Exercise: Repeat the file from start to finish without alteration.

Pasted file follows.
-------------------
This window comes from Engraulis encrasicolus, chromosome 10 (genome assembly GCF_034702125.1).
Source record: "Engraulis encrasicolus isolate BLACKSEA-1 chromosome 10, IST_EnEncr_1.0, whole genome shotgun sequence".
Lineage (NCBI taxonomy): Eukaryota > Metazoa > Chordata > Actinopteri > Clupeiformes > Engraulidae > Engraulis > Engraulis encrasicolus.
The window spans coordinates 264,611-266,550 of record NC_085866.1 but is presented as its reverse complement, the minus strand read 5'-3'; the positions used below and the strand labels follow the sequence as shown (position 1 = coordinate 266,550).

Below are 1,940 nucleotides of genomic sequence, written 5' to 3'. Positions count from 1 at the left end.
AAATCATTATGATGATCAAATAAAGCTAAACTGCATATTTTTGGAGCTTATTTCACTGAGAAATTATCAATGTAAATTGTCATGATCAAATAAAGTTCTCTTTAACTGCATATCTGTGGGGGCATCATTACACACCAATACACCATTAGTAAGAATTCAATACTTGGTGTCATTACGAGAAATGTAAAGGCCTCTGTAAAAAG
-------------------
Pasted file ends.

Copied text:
This window comes from Engraulis encrasicolus, chromosome 10 (genome assembly GCF_034702125.1).
Source record: "Engraulis encrasicolus isolate BLACKSEA-1 chromosome 10, IST_EnEncr_1.0, whole genome shotgun sequence".
Lineage (NCBI taxonomy): Eukaryota > Metazoa > Chordata > Actinopteri > Clupeiformes > Engraulidae > Engraulis > Engraulis encrasicolus.
The window spans coordinates 264,611-266,550 of record NC_085866.1 but is presented as its reverse complement, the minus strand read 5'-3'; the positions used below and the strand labels follow the sequence as shown (position 1 = coordinate 266,550).

Below are 1,940 nucleotides of genomic sequence, written 5' to 3'. Positions count from 1 at the left end.
AAATCATTATGATGATCAAATAAAGCTAAACTGCATATTTTTGGAGCTTATTTCACTGAGAAATTATCAATGTAAATTGTCATGATCAAATAAAGTTCTCTTTAACTGCATATCTGTGGGGGCATCATTACACACCAATACACCATTAGTAAGAATTCAATACTTGGTGTCATTACGAGAAATGTAAAGGCCTCTGTAAAAAG